The early-blooming guile of the female competitor breaks forth in today’s technologically savvy Girl Scouts. Now there are no boundaries for Girl Scouts, save for the time limits in the program, and they have the potential to be competitive boutique retailers.

What do I expect retailers and manufacturers to do should Girl Scouts grab a greater share of the cookie category and possible others? Go to Washington for help in building barriers to such new competition.

But that’s not the right approach. Integration is.

Warren Thayer
Guest
10 years 3 months ago

I’m in line with Richard, Al and Steve on this. Will also expand the experience the kids get, and be good all around. Of course, the next step would be having them call on buyers and negotiate slotting, endcaps and market development funds, but I don’t think I’m in favor of that.

Carlos Arámbula
Guest
10 years 3 months ago

As long as the Girl Scout Cookies remain a seasonal and limited-time-only offer, they will not be competition to cookie manufacturers.

As a parent of two girl scouts and husband to a troop leader, I’ve experienced how the economy has made the door to door sales more difficult. Households that used to purchase over 10 boxes at a time are purchasing one box because they are being cautious with their expendable funds. Impulse purchases from booth sales have taken on a very important role because they can complete the fundraising goals for the troops, so the ability to reach more shoppers and facilitate their purchase is critical.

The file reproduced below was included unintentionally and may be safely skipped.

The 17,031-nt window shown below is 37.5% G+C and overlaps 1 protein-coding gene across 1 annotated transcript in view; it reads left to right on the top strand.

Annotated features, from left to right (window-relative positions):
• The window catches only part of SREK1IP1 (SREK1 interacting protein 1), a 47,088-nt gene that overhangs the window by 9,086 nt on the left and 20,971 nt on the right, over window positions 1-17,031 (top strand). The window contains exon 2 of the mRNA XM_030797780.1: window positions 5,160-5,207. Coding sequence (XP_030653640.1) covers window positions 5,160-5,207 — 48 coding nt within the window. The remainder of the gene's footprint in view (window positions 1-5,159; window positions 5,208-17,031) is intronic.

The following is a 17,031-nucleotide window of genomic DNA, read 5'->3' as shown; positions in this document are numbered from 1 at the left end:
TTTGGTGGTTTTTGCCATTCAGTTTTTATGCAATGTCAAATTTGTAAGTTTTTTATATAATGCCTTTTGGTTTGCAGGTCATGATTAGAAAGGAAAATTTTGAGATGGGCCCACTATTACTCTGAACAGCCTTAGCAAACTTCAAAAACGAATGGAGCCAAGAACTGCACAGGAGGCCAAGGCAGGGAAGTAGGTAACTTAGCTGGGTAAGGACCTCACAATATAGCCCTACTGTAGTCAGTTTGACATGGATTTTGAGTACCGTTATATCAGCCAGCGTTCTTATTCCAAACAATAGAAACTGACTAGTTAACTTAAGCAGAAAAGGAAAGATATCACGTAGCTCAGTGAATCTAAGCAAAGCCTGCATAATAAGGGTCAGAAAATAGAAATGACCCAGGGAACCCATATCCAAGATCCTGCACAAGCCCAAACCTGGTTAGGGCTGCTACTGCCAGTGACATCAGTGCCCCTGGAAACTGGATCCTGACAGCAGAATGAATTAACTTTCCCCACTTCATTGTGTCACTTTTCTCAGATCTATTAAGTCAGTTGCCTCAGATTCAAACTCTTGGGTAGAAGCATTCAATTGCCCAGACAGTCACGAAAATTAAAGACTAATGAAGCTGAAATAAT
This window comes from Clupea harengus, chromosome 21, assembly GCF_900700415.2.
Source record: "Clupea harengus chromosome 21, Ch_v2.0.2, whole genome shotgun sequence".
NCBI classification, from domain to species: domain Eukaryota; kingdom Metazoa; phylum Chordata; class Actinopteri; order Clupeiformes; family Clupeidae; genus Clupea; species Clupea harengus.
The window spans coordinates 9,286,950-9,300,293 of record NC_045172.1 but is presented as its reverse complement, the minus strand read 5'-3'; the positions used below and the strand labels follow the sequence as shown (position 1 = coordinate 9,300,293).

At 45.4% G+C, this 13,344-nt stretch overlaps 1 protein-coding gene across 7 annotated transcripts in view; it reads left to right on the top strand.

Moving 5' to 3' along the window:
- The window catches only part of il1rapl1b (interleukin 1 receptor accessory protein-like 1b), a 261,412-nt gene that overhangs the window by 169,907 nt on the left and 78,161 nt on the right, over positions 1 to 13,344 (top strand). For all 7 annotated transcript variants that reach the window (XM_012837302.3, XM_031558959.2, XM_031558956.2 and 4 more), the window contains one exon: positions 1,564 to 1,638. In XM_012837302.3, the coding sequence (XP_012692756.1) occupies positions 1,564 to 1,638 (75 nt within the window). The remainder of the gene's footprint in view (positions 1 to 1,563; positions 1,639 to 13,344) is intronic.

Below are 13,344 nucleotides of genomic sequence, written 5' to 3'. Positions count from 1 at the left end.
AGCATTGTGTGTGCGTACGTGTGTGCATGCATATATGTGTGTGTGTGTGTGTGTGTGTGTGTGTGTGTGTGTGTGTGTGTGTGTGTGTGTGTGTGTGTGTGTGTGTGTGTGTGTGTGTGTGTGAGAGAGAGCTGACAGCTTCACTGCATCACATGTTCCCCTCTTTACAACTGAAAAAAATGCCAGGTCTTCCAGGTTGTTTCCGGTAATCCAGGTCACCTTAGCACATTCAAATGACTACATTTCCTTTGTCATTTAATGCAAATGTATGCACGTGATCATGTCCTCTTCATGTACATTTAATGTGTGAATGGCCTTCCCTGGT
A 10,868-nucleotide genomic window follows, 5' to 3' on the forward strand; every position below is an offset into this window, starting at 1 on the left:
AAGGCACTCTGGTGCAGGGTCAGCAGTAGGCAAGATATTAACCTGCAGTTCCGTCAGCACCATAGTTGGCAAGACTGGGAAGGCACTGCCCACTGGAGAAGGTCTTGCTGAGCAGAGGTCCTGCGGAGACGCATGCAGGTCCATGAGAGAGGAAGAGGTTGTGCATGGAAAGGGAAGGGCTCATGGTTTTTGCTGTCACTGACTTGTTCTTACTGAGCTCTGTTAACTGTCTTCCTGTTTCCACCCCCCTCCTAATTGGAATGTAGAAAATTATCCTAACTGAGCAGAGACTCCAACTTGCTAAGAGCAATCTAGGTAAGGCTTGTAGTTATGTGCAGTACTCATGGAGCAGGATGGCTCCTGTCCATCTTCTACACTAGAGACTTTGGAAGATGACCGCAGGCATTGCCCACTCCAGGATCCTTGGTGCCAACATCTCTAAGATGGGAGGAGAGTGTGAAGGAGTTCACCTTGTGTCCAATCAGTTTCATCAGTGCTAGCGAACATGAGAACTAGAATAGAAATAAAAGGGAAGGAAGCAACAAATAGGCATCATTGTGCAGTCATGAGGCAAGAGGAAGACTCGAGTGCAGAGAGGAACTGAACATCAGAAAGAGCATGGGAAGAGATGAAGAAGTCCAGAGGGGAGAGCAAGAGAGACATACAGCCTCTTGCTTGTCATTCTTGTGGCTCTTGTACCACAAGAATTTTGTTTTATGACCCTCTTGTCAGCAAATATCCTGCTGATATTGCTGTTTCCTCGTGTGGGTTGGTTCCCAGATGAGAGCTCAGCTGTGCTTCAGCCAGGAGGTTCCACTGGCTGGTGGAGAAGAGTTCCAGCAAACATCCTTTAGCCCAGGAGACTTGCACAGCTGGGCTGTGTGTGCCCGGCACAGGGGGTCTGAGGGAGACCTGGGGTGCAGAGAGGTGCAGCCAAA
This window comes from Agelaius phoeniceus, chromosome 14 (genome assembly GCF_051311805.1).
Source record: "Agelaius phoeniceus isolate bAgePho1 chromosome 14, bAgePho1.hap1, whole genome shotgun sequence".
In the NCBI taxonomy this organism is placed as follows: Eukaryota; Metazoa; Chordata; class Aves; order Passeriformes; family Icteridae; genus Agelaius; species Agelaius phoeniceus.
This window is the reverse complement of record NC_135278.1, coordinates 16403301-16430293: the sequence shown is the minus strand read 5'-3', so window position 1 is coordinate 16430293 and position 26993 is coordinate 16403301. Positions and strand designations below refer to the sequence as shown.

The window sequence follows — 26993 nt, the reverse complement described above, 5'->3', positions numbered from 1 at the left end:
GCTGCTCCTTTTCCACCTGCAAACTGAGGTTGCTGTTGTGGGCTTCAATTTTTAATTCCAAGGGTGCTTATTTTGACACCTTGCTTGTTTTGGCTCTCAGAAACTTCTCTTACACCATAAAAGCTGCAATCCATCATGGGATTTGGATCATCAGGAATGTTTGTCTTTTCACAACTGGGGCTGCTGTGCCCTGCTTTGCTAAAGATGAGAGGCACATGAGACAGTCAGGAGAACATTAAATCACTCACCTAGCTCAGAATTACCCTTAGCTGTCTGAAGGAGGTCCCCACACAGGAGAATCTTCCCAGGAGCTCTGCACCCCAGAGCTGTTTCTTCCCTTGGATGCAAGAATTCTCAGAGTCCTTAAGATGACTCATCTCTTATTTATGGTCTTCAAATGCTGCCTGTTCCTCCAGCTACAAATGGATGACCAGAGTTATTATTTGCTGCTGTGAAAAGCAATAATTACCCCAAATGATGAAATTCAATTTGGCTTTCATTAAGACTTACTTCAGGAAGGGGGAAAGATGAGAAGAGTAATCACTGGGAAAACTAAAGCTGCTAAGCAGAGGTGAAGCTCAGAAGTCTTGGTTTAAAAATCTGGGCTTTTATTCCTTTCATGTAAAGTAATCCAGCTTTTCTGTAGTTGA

It’s not an issue of capturing greater share of the cookie category, rather an issue of maintaining the necessary share that makes cookie sales a viable fundraising tool.

Lee Peterson
Guest
10 years 3 months ago

I have three daughters, so I’m intimately aware of the power of GS cookies. I’m amazed, and always have been, at the logic behind GS cookies NOT being into retail for the past 50 years: there is none! Even my daughters say, “Gee, could you imagine if you could get these all year round?” Yeah, I can certainly imagine the millions and millions of dollars that could go to their organization — but are NOT.

There must be a good reason they don’t have stores or just plain make them available online all the time, but I’ve never heard it. I can think of one, but I’ll be nice; my daughters may read this.

Ralph Jacobson
Guest
10 years 3 months ago

GS cookies have been available all year on store shelves in many areas. The value of the packages makes it more of a charitable contribution than a formidable competitor to traditional brands. Also, how different are these cookies from Newman’s Own Brand, with their donation program?

Mel Kleiman
Guest
10 years 3 months ago

This is moving the Girl Scouts into the world of today and is teaching them the skills they need to succeed in today’s hyper-competitive marketplace. The more public awareness the Girl Scouts get, the better off we all are.

Nikki Baird
Guest
Nikki Baird
10 years 3 months ago